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Meet Azadeh Shahsavar: EMBL Postdoc

Meet Azadeh Shahsavar, one of EMBL's postdocs

Meet Azadeh Shahsavar

Assistant Professor at the University of Copenhagen, with a background in structural biology. Azadeh is currently working on protein target malfunction in the central nervous system in the brain, with an aim to eventually design medication to prevent malfunctions. Originally from Iran, Azadeh first came to Denmark as a PhD student and then stayed to do a postdoc in Poul Nissen lab. While there, she was offered an EIPOD fellowship at EMBL, thereby finishing her postdoc in collaboration between Nissen’s lab and EMBL.


How is doing your postdoc with EMBL different from doing a more local postdoc?

It was a very international center, people were from all over the world, and there are certain things that come with that international setting. We were all located far away from our families, so we all formed a really strong connection with each other. We all became lifelong friends. The people who are at EMBL are really passionate about science, everyone really puts their time and energy into it. There were days where I had to stay overnight as the data collection experiments take a log time. But even when I went to the beamline at 2 or 3 in the morning, there would always be a group discussing something. That was the fun part of it. People were actively, and very passionately working together to solve their problems. The whole thing was just very international and very alive.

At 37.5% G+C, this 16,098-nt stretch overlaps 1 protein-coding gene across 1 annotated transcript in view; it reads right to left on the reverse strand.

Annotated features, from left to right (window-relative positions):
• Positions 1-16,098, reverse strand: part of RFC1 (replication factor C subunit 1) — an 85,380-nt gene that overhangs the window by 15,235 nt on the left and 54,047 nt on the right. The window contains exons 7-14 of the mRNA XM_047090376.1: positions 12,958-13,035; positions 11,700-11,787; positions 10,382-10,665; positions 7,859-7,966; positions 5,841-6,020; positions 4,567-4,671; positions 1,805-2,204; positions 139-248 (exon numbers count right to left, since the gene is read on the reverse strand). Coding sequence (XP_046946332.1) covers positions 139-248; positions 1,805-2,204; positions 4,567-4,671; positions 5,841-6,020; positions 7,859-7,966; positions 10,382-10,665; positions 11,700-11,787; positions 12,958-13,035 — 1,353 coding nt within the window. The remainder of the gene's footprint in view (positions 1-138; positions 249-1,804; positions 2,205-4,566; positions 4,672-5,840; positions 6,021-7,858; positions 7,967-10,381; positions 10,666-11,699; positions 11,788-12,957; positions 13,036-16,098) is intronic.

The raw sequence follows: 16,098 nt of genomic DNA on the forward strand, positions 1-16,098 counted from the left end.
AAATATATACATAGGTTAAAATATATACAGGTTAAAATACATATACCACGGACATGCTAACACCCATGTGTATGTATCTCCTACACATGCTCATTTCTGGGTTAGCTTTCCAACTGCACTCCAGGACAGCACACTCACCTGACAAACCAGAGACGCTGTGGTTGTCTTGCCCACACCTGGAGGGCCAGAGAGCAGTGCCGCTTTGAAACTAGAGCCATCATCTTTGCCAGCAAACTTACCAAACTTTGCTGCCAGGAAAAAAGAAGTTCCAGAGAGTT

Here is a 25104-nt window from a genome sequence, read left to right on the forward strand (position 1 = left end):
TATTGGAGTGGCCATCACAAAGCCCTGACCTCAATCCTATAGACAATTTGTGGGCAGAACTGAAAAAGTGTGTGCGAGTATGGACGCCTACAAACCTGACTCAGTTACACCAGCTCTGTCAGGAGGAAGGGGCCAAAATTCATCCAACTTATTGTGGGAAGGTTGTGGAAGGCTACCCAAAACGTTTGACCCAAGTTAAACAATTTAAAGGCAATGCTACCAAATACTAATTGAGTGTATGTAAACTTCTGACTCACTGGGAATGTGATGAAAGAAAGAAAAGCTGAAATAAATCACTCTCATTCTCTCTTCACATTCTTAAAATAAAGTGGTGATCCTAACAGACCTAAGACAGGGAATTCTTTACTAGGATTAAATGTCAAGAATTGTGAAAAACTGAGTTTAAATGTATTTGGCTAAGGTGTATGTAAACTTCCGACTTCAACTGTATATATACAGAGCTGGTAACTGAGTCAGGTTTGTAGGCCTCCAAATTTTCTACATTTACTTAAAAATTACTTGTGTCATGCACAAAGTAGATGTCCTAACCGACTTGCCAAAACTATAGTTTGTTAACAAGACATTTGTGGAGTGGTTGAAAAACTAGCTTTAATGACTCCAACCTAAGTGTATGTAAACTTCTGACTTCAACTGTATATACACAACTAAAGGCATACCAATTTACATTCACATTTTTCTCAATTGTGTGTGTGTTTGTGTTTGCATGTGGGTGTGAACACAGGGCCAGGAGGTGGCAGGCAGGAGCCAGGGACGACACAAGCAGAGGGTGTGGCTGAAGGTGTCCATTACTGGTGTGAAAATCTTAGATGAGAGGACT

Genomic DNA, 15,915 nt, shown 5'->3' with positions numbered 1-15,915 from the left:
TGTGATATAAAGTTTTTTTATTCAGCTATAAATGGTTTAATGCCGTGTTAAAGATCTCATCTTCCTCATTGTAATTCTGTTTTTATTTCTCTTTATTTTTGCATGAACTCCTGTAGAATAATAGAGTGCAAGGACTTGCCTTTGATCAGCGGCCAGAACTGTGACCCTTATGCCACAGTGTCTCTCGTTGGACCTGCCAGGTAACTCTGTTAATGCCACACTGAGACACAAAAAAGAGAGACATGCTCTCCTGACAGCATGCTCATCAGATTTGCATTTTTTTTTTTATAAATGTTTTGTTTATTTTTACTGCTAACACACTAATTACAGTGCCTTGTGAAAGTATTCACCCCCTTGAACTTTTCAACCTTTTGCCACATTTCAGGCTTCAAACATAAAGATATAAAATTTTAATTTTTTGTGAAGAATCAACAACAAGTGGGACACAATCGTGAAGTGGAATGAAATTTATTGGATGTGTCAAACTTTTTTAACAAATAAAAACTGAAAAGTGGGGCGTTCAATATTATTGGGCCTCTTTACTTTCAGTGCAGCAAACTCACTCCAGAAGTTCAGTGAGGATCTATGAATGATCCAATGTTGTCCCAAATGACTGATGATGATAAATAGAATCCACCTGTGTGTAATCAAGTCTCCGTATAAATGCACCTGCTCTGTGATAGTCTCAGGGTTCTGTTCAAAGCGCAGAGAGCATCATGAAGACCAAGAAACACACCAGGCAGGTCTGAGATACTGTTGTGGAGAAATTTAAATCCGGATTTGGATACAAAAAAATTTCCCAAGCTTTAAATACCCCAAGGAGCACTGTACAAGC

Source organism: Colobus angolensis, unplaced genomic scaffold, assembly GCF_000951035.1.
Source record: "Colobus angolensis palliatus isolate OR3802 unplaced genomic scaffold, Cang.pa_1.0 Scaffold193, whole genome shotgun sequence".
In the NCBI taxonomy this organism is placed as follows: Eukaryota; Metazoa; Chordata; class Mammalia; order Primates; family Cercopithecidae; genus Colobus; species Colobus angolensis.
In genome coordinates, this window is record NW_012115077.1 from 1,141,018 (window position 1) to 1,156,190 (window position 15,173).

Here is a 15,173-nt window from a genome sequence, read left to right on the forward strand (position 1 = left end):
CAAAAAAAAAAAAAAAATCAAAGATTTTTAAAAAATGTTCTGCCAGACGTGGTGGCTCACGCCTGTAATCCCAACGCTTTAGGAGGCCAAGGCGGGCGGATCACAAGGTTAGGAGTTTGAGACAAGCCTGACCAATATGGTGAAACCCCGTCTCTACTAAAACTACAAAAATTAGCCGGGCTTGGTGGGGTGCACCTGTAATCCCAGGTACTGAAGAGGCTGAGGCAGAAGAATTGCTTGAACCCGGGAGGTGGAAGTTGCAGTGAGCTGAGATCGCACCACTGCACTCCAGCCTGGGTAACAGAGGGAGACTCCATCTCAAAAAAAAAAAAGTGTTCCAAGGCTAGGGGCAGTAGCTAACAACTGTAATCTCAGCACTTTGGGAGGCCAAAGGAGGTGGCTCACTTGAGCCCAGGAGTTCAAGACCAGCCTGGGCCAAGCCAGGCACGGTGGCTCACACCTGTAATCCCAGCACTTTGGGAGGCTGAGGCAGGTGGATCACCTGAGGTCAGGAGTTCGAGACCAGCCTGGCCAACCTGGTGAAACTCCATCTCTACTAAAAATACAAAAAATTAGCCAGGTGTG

What has been your best memory from doing the EIPOD Fellowship Programme?

Haha a memory? Well, once a month on Fridays we had a Friday-bar. One time the others were outside barbecuing, while I was working in the office. This was several years into the project, and I had just done a few tricks to try and better see the density of the drug-like molecule we were interested in. After a few tricks I could see the density, I was so happy and excited that I just ran to the Friday-bar and had a drink with the others. I was so excited: I was crying and having a drink and telling what I found at the same time. I remember it like it happened yesterday. After months of work, we could finally forget the stress of the project and just have some time together and chat about science and life.


Where their scientific advantages to being at EMBL?

The EIPOD fellowship gave me the opportunity to work at the EMBL facilities, which was great. I was an EIPOD postdoc at Thomas Schneider group at EMBL-Hamburg where I collected the serial data on micro-crystals on the P14 beamline operated by EMBL Hamburg at the PETRA III. Being located at the EMBL facility ensured that I could have discussions with the developer team behind the beamline, so we could push the project forward. The EIPOD programme also gives you travel resources, which was critical for our interdisciplinary project and allowed me to do certain experiments at Poul Nissen’s Lab in DANDRITE as well as at our industrial collaborator site, lab of Roger Dawson at Roche.


Where there any challenges?

The project in itself was challenging, but also exciting. With the people at EMBL you form such a strong connection. That even on the hardest days in the project I would have my network, my friends to console me and cheer me up during the challenging times. I don’t recall any challenges related to the EMBL setting, it is a very supportive environment, from administration to group leader, they will support you and your research in the best way they can.


Would you recommend doing a postdoc with EMBL to other students?

Certainly yes, without a doubt. It is one of my most fun memories during my whole postdoc. Even though the project was challenging, I can only remember it as a happy time. It really gives you the opportunity to be at the forefront of science. Getting involved in interdisciplinarity research is important. It’s not going to work if you’re only working within your comfort zone, you need to expand your comfort zone and get involved with other disciplines.